Coast Resorts Open Roads Forum: Tech Issues: WFCO WF-8955 amps in absorption mode
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 > WFCO WF-8955 amps in absorption mode

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sparkydave

Akron, OH

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Posted: 10/12/22 07:14am Link  |  Quote  |  Print  |  Notify Moderator

Interesting, our new Wolf Pup has an 8955. So far, I've only seen it stay at 13.6 volts. Haven't left it on long enough to see if it drops to 13.2, but it never goes to 14.4. Strange thing is the manual cryptically says "although the converter is outputting 14.4 VDC, you will not be able to read that on a voltmeter due to the voltage-current relationship". Funny how the WFCO 8712 on my old popup had no problem going to 14.4 volts, and it could be measured. Even my Harbor Freight battery charger went to 14.4 when I used that to top off the battery.

time2roll

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Posted: 10/12/22 07:46am Link  |  Quote  |  Print  |  Notify Moderator

sparkydave wrote:

Strange thing is the manual cryptically says "although the converter is outputting 14.4 VDC, you will not be able to read that on a voltmeter due to the voltage-current relationship".
The best lies have a figment of truth. Yes if the charging system is producing 14.4 volts it may not be seen immediately. Charging at 14.4v & 55+ amps the voltage will rise very soon to 14.4 volts at the converter and maybe a little less direct on the battery terminals.

The WFCO trigger is to get voltage at the converter to sag down lower than 13.0 volts during the first minute of charging. This is virtually impassible without imposing a large load on the battery as stated above. If I hit my system with a 100+ amp load from the inverter for a few seconds the WFCO will go to boost mode every time.

To the OP: The 25 amp portable charger is an excellent solution and should serve you well.


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ktmrfs

Portland, Oregon

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Posted: 10/12/22 11:15am Link  |  Quote  |  Print  |  Notify Moderator

time2roll wrote:

sparkydave wrote:

Strange thing is the manual cryptically says "although the converter is outputting 14.4 VDC, you will not be able to read that on a voltmeter due to the voltage-current relationship".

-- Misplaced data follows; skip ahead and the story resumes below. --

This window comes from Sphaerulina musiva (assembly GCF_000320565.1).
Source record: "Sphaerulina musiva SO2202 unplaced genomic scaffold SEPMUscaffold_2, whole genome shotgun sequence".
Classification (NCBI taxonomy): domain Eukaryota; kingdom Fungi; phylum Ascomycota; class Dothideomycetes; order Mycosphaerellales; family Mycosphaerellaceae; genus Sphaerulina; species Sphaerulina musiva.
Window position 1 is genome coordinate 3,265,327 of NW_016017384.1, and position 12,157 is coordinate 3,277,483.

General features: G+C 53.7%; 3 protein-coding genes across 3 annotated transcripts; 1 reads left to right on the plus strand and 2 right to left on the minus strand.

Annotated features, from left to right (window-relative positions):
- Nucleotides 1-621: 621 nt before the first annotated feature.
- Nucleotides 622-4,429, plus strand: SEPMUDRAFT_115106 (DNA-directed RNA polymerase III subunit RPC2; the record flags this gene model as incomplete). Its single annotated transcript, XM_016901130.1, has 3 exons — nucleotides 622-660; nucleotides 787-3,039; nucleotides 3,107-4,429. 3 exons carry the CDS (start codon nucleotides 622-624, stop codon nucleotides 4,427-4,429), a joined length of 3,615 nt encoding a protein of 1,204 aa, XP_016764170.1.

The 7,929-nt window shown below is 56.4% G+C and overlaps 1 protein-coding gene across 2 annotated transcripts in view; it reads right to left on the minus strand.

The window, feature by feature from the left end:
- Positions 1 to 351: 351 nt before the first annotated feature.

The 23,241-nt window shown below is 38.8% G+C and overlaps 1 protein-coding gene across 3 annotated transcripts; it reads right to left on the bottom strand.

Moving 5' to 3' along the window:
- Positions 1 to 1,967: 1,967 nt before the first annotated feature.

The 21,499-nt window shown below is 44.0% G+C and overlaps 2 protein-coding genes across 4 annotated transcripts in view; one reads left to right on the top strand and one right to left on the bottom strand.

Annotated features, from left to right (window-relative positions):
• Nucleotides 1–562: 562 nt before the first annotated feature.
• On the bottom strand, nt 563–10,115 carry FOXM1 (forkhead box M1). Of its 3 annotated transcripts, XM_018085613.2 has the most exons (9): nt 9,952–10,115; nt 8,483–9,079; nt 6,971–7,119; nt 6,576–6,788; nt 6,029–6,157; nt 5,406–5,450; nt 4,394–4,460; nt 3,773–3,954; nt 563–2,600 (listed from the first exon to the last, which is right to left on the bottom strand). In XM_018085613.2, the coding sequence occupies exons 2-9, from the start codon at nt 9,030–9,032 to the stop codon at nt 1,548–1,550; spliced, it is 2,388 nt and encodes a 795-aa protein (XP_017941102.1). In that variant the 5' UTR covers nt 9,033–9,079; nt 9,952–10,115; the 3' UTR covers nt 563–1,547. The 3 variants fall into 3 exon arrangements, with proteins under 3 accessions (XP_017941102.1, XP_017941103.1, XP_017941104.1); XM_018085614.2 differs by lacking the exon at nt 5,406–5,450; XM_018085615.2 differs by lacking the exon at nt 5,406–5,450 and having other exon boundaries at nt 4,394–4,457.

The best lies have a figment of truth. Yes if the charging system is producing 14.4 volts it may not be seen immediately. Charging at 14.4v & 55+ amps the voltage will rise very soon to 14.4 volts at the converter and maybe a little less direct on the battery terminals.

The WFCO trigger is to get voltage at the converter to sag down lower than 13.0 volts during the first minute of charging. This is virtually impassible without imposing a large load on the battery as stated above. If I hit my system with a 100+ amp load from the inverter for a few seconds the WFCO will go to boost mode every time.

To the OP: The 25 amp portable charger is an excellent solution and should serve you well.


the "quotes" from PD, Iota, WFCO on max current and max voltage are really misleading to say the least. The max voltage and max current spec's are independent. Max current will occur at a lower voltage when the battery is partially discharged, often I see 65A at about 13.5V The 14.4V occurs when the battery is nearing full charge and the current will usually be in the 20A or less.

In fact with both my converters running I see 100A into the battery bank and still the battery voltage is in the mid-high 13V range, a result of the battery low internal resistance when partially discharged.

Other than the WFCO the chargers WILL reach 14.4-14.6V and will reach max current on a discharged enough battery, just not simultaneously. A result of the battery characteristics and charger characteristics. During initial charging the charger is a current limited current source and during final top charging a current limited constant voltage source.


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wa8yxm

Davison Michigan (East of Flint)

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Posted: 10/12/22 03:12pm Link  |  Quote  |  Print  |  Notify Moderator

13.5 is float not absorption.